The theory and obtained results in both synthetic an real seismic data show that: (1) The method has a simple theory, (2) The uncomplicated theory of this method caused it to have low cost of computations and (3) The method has a good efficiency in existence of noise. Therefore, autocorrelation function zeros analysis method for seismic source wavelet estimation is a suitable an efficient algorithm.

If the seismic source wavelet is known, it can be removed from seismic trace, easily. But in most cases, the source signature is unknown and there is only an approximation of the source wavelet autocorrelation function. The usual deconvolution methods work well when the seismic source is of minimum-phase wavelet. Often, the seismic source wavelet is mixed-phase, thus estimation of mixed-phase wavelet is important for deconvolution of seismic data. Moreover, the efficiency of the inversion of seismic data depends on the correlation of the real and synthetic seismic data near the well position. A good estimation of seismic source wavelet can improve the correlation of real and synthetic seismic traces.

In this paper, we estimate the mixed-phase seismic source wavelet by analyzing the zeros of estimated seismic source autocorrelation function. This method is very simple and efficient. We tested the efficiency of mentioned method on both real and synthetic seismic data. It can estimate all of seismic source wavelet type, but given the importance of mixed-phase seismic source wavelet estimation; this paper deals with this issue.

In the most seismic deconvolution methods, the reflection series of the earth is considered as a random series. With this assumption, we can estimate the autocorrelation of source wavelet from seismic trace. Autocorrelation of a signal is equivalent to the convolution of signal with reversed version of it. The reversing effect of a signal simply reciprocates its zeros. Thus, the zeros of autocorrelation function of a signal contain the zeros of original signal combined with zeros of reversed version of it. Let us call the zeros of reversed version of signal as "image" zeros. Because, the image zeros are the complex conjugate of the zeros of original signal, the autocorrelation function is a zero-phase series.

To estimate the original seismic source wavelet, we must find a way to distinguish between the original zeros and its images between the zeros of autocorrelation function. We use a second autocorrelation function calculated from the signal multiplied by exponential, decaying or expanding. Multiplying the original data with an expanding exponential will cause original zeros to move toward the origin along their radials. However, image zeros, being reciprocals of original zeros, will move in the opposite direction away from the origin. Thus, as we observe the movement of the original roots of the autocorrelation function with the expanding exponential multiplication, we see some of the roots move in the expected direction. Therefore, they are the seismic source wavelet roots. Now we can define a process by which the roots of the wavelet Z-transform can be determined uniquely. This will, in turn, define the wavelet phase function.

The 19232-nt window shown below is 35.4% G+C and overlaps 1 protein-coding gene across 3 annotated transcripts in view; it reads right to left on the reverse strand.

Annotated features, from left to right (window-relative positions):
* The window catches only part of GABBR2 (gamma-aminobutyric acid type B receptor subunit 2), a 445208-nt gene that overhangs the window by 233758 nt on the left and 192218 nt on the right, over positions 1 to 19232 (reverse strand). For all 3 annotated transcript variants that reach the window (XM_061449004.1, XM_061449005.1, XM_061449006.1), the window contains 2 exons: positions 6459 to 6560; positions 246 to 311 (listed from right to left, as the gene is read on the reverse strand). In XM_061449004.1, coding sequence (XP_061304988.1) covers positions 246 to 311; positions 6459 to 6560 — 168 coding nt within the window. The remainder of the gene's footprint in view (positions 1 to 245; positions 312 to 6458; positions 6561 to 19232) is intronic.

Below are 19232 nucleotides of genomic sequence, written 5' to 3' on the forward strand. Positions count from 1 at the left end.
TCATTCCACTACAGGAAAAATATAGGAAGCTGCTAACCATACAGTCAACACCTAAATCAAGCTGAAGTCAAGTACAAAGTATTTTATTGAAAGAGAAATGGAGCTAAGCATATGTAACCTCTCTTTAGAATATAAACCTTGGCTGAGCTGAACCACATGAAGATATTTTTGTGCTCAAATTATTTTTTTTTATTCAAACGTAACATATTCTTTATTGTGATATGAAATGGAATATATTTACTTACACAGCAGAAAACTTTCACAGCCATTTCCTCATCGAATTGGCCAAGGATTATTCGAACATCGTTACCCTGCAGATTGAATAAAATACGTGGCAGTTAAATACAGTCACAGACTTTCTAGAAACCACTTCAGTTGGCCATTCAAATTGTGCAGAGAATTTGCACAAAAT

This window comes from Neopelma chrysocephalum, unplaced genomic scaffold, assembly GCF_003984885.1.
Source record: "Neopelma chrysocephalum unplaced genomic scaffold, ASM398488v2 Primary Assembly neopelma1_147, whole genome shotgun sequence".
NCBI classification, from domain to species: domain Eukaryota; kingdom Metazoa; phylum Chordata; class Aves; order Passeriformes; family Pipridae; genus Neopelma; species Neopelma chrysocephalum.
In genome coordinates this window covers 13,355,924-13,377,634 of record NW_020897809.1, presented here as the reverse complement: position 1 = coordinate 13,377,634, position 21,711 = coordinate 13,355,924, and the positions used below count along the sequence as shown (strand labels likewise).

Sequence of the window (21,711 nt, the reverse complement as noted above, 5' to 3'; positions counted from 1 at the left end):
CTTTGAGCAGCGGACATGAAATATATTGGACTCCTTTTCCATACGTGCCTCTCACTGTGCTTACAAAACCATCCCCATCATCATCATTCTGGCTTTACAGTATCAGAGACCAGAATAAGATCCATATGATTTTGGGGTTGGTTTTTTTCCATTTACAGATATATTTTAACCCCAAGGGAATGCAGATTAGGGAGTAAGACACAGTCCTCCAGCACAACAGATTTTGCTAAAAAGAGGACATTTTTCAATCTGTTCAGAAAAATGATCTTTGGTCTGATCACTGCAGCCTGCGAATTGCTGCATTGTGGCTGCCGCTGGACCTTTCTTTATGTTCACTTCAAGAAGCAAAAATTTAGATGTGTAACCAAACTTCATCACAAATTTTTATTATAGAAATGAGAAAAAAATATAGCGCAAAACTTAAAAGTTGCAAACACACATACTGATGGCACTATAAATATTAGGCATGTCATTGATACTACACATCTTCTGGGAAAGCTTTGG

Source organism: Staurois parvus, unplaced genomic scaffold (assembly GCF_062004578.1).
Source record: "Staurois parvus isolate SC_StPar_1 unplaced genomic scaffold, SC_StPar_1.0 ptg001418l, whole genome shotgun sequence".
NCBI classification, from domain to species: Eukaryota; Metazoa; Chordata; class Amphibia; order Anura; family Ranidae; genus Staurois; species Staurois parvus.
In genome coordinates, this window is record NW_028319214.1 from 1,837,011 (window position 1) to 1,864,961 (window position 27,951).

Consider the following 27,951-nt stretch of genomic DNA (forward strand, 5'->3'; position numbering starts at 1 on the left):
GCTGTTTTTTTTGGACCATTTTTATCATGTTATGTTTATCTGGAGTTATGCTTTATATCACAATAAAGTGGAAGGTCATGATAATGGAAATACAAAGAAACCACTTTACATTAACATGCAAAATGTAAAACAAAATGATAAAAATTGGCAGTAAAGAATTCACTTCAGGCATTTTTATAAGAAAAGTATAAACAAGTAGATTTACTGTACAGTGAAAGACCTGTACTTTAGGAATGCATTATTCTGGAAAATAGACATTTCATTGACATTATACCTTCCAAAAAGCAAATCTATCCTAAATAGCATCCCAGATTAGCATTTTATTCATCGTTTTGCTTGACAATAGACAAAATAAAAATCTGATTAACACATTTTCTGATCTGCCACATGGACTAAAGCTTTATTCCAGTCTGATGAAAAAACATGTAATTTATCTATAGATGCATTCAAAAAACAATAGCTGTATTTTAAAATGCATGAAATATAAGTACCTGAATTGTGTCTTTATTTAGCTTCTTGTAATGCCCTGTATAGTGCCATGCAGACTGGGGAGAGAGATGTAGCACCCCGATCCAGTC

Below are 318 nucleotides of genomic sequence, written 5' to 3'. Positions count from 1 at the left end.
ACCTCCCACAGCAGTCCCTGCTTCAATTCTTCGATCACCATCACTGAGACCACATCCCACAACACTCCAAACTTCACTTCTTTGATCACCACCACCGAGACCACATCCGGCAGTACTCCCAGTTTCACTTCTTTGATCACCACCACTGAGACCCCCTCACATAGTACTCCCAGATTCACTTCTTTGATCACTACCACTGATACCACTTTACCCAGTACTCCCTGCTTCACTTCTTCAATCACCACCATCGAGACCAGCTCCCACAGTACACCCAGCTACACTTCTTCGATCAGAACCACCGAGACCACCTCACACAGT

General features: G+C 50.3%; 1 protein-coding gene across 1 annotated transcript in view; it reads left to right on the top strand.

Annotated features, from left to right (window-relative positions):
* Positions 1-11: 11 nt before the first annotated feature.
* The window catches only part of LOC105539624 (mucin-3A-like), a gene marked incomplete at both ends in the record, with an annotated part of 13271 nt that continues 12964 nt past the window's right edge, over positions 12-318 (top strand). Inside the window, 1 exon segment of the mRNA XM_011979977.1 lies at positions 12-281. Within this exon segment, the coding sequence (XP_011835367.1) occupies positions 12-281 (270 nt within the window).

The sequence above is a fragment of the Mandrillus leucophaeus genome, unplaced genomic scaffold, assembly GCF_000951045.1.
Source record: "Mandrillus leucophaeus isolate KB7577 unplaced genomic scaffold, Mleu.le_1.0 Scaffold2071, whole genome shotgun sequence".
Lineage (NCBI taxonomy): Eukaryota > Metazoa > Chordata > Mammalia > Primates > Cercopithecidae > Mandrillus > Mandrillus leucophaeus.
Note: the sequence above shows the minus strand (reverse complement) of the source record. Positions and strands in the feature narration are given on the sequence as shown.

We tested the efficiency of the proposed algorithm for mixed-phase seismic source wavelet estimation on both synthetic and real seismic data. In the case of synthetic seismic data, first the algorithm was tested on the free noise trace. The estimated mixed-phase wavelet was very similar to that used in the generation of synthetic seismic trace. To investigate the algorithm sensitivity to noise, Gaussian random noise with different signal to noise ratios were added to synthetic trace and mixed-phase wavelet were estimated. We saw that the algorithm can estimate the source wavelet with good accuracy in the presence of random noise with SNR greater than 20 dB. For investigation of efficiency of algorithm on real seismic data, we selected a part of common-midpoint gather with 75 traces and 4 ms sampling interval. We applied the mentioned methods on various traces of CMP.

The theory and obtained results in both synthetic an real seismic data show that: (1) The method has a simple theory, (2) The uncomplicated theory of this method caused it to have low cost of computations and (3) The method has a good efficiency in existence of noise. Therefore, autocorrelation function zeros analysis method for seismic source wavelet estimation is a suitable an efficient algorithm.

**Keywords**